Flathead Avalanche Center Advises Extra Caution in the Backcountry

Avalanche forecasters urge recreationists to behave responsibly to avoid extra stress on the health care system

By Maggie Dresser
A snowboarder carves through powder in the backcountry west of Whitefish. Beacon File Photo

After the chairlifts quit spinning in Montana and across the nation earlier this month in an effort to reduce the spread of coronavirus, Flathead Avalanche Center forecasters have noticed an uptick in backcountry usage locally, which could cause additional hazards.

A week after Whitefish Mountain Resort announced its early closing day on March 15, Flathead Avalanche Center Director Zach Guy observed unusually busy backcountry crowds, with 10 to 12 cars at trailheads that usually only see two or three. He also noticed an influx in snowmobile trailers parked along North Fork Road.

“Last weekend was the busiest I have ever seen the backcountry,” Guy said.

Guy says the increased usage has been a problem in places like Utah and Colorado, which have denser populations, where people are congregating in masses and not following social-distancing policies.

Even when recreationists follow the six-feet-apart rule, Guy says backcountry users need to be especially careful to avoid injuries that could result in a trip to the hospital.

On March 24, a snowboarder in Colorado triggered an avalanche resulting in a helicopter evacuation requiring “a large number of rescue team members,” according to a statement issued by the American Avalanche Association (AAA) through their Facebook page.

“It doesn’t matter if you have the proper avalanche related equipment, rescue skills, medical skills and self-evacuation skills,” said AAA President Halsted Morris in the statement. “If you happen to get hurt you’ll be taking up critical hospital space, and you could end up with (COVID-19). Let’s work together to avoid putting Search and Rescue and responders at risk.”

On March 26, Gov. Steve Bullock issued a stay-at-home directive, and while outdoor activity is allowed, the order discourages “outdoor recreation activities that pose enhanced risk of injury or could otherwise stress the ability of local responders to address the COVID-19 emergency,” which includes “backcountry skiing in a manner inconsistent with avalanche recommendations or in closed terrain.”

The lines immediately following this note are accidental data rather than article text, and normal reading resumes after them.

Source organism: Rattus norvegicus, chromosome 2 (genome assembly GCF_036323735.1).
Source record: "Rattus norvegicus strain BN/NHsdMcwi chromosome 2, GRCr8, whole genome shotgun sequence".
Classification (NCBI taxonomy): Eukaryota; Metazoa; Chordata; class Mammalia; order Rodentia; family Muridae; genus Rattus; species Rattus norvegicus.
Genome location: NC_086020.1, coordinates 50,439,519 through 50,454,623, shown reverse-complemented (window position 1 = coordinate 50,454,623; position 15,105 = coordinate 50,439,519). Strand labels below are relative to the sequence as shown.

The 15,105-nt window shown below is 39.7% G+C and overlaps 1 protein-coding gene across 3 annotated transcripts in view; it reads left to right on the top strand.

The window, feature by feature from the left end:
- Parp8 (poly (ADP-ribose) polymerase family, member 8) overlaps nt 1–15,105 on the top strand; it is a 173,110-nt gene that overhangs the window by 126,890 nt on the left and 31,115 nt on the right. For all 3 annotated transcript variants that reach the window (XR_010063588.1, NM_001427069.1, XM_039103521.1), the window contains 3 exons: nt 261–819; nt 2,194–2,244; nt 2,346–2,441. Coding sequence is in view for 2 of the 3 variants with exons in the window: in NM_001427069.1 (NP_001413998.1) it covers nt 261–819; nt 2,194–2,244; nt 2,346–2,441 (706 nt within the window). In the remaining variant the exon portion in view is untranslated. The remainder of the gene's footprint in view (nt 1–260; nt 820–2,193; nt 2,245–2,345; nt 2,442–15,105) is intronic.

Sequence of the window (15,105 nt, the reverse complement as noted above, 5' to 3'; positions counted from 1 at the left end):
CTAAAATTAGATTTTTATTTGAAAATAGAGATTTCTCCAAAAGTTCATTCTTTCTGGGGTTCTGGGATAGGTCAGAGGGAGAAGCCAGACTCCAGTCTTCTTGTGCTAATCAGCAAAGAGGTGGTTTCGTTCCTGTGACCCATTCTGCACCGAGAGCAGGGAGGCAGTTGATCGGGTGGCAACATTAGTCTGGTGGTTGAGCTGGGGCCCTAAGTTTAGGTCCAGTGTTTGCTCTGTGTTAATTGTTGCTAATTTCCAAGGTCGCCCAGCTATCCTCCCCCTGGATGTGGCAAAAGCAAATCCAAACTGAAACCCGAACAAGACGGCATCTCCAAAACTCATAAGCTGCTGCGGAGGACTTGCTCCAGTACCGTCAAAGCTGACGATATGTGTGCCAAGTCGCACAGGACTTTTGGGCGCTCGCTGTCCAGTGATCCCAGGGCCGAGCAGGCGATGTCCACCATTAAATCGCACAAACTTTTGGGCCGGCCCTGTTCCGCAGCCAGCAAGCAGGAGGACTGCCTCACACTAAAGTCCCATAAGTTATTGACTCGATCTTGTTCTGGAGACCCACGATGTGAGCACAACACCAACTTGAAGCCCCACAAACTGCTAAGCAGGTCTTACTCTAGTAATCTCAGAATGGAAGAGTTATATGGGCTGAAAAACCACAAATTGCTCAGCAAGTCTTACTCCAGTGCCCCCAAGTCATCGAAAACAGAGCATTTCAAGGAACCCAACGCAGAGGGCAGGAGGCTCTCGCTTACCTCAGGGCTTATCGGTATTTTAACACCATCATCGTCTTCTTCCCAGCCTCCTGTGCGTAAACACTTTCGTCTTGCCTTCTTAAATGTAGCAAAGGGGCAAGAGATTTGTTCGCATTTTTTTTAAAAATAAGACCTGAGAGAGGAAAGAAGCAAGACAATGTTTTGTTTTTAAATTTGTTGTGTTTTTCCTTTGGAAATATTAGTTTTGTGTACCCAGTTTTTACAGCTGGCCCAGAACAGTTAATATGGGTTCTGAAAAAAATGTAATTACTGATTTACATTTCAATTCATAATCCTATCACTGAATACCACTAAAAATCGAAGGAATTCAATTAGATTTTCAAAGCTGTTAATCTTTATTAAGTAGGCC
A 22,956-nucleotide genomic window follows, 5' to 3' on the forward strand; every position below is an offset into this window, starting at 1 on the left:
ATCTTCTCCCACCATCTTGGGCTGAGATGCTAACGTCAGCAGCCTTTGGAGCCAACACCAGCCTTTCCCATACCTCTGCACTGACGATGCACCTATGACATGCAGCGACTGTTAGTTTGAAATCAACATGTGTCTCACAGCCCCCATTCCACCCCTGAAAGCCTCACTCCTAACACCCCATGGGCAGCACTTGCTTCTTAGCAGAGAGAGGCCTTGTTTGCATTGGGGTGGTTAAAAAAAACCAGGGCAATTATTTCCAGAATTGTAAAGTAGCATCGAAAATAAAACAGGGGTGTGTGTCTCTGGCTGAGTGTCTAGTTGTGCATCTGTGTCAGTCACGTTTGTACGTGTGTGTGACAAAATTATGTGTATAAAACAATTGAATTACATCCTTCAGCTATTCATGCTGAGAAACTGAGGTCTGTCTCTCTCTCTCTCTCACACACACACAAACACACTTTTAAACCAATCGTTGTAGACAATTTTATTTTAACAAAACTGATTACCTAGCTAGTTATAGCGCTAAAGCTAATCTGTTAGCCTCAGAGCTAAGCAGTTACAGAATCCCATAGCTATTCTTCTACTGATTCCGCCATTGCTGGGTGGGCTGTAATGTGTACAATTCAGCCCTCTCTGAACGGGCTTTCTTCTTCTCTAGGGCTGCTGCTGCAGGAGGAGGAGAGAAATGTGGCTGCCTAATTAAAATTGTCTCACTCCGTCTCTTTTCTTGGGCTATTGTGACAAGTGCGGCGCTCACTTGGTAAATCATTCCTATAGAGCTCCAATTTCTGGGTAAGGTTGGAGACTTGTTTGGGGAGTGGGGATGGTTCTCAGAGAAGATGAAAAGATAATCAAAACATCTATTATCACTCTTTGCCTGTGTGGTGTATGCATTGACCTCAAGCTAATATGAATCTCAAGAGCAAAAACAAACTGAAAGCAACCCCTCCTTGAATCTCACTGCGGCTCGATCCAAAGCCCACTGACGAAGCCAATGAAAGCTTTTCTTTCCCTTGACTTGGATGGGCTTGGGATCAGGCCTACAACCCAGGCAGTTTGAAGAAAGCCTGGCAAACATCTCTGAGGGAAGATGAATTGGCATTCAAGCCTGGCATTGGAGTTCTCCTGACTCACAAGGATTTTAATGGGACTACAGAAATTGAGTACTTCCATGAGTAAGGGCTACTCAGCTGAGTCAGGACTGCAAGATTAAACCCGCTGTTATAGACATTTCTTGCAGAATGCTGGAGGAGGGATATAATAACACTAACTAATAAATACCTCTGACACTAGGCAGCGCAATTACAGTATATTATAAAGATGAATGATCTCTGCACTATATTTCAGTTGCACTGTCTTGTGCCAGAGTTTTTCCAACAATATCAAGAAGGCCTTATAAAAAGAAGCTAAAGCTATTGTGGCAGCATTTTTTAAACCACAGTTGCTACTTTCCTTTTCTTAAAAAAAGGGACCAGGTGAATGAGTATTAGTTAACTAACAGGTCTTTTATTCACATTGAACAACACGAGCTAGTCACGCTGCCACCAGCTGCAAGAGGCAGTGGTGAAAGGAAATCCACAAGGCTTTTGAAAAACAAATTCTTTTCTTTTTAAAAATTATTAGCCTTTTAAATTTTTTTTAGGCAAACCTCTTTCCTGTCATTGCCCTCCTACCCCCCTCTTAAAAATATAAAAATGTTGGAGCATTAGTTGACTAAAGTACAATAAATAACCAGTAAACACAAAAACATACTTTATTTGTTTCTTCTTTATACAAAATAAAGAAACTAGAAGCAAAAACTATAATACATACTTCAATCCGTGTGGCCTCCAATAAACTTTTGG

Although avalanche conditions have been rated “Low” and “Moderate” in recent weeks in the Flathead Avalanche Center’s region, Guy said a small avalanche slide carried a skier resulting in minor injuries in mid-March.

“There’s an increased pressure and stress on the health system, and we’re encouraging people to behave responsibly and take extra care to avoid an injury that could send you to the ER,” Guy said.

Early resort closures could also attract inexperienced and uneducated backcountry recreationists, creating avalanche safety hazards in environments they are unfamiliar with. While difficult access to terrain in the Flathead deters most inexperienced recreationists, Guy says it’s important to consider the potential dangers that new users could impose on safety.

“For inexperienced users, that may mean postponing your start to backcountry recreation until classes are offered next fall,” he said.

The Flathead Avalanche Center plans to continue producing daily forecasts in the Whitefish, Swan and Flathead Ranges through their end-of-season date on April 5. Forecasters have suspended operations in Glacier National Park due to its closure. Areas out of operation include the Apgar Range, the Lake McDonald area and the John F. Stevens Canyon area north of Highway 2. The center reminds backcountry users to practice extra caution, follow the Centers for Disease Control and Prevention social-distancing guidelines and check www.flatheadavalanche.org for current conditions.

“As always, we encourage you to get the gear, get the training, get the forecast, and stay out of harm’s way,” Guy said.

maggie@flatheadbeacon.com

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